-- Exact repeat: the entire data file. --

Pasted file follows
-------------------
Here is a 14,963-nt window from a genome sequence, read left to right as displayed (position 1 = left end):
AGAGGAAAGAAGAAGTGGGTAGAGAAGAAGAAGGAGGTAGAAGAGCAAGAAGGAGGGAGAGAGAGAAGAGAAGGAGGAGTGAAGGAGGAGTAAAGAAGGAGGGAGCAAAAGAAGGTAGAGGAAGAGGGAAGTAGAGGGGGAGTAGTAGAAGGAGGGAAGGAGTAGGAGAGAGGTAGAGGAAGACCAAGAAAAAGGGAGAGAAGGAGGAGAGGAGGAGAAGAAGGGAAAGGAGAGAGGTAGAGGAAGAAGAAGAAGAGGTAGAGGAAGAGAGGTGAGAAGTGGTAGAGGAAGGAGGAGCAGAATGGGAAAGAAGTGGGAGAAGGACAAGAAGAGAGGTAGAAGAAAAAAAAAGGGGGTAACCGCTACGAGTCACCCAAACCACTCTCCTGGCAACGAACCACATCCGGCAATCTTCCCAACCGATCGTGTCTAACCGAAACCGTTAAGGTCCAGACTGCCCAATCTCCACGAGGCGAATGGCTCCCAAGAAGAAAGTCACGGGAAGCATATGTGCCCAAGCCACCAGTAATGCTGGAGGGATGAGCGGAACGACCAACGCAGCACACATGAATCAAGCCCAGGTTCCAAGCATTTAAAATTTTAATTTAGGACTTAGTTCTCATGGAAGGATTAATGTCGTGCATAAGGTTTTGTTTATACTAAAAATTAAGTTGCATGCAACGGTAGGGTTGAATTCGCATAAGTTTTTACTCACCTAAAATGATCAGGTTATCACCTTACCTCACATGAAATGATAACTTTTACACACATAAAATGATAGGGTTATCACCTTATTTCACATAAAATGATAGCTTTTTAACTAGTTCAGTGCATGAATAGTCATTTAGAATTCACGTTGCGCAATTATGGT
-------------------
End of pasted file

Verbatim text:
Here is a 14,963-nt window from a genome sequence, read left to right as displayed (position 1 = left end):
AGAGGAAAGAAGAAGTGGGTAGAGAAGAAGAAGGAGGTAGAAGAGCAAGAAGGAGGGAGAGAGAGAAGAGAAGGAGGAGTGAAGGAGGAGTAAAGAAGGAGGGAGCAAAAGAAGGTAGAGGAAGAGGGAAGTAGAGGGGGAGTAGTAGAAGGAGGGAAGGAGTAGGAGAGAGGTAGAGGAAGACCAAGAAAAAGGGAGAGAAGGAGGAGAGGAGGAGAAGAAGGGAAAGGAGAGAGGTAGAGGAAGAAGAAGAAGAGGTAGAGGAAGAGAGGTGAGAAGTGGTAGAGGAAGGAGGAGCAGAATGGGAAAGAAGTGGGAGAAGGACAAGAAGAGAGGTAGAAGAAAAAAAAAGGGGGTAACCGCTACGAGTCACCCAAACCACTCTCCTGGCAACGAACCACATCCGGCAATCTTCCCAACCGATCGTGTCTAACCGAAACCGTTAAGGTCCAGACTGCCCAATCTCCACGAGGCGAATGGCTCCCAAGAAGAAAGTCACGGGAAGCATATGTGCCCAAGCCACCAGTAATGCTGGAGGGATGAGCGGAACGACCAACGCAGCACACATGAATCAAGCCCAGGTTCCAAGCATTTAAAATTTTAATTTAGGACTTAGTTCTCATGGAAGGATTAATGTCGTGCATAAGGTTTTGTTTATACTAAAAATTAAGTTGCATGCAACGGTAGGGTTGAATTCGCATAAGTTTTTACTCACCTAAAATGATCAGGTTATCACCTTACCTCACATGAAATGATAACTTTTACACACATAAAATGATAGGGTTATCACCTTATTTCACATAAAATGATAGCTTTTTAACTAGTTCAGTGCATGAATAGTCATTTAGAATTCACGTTGCGCAATTATGGT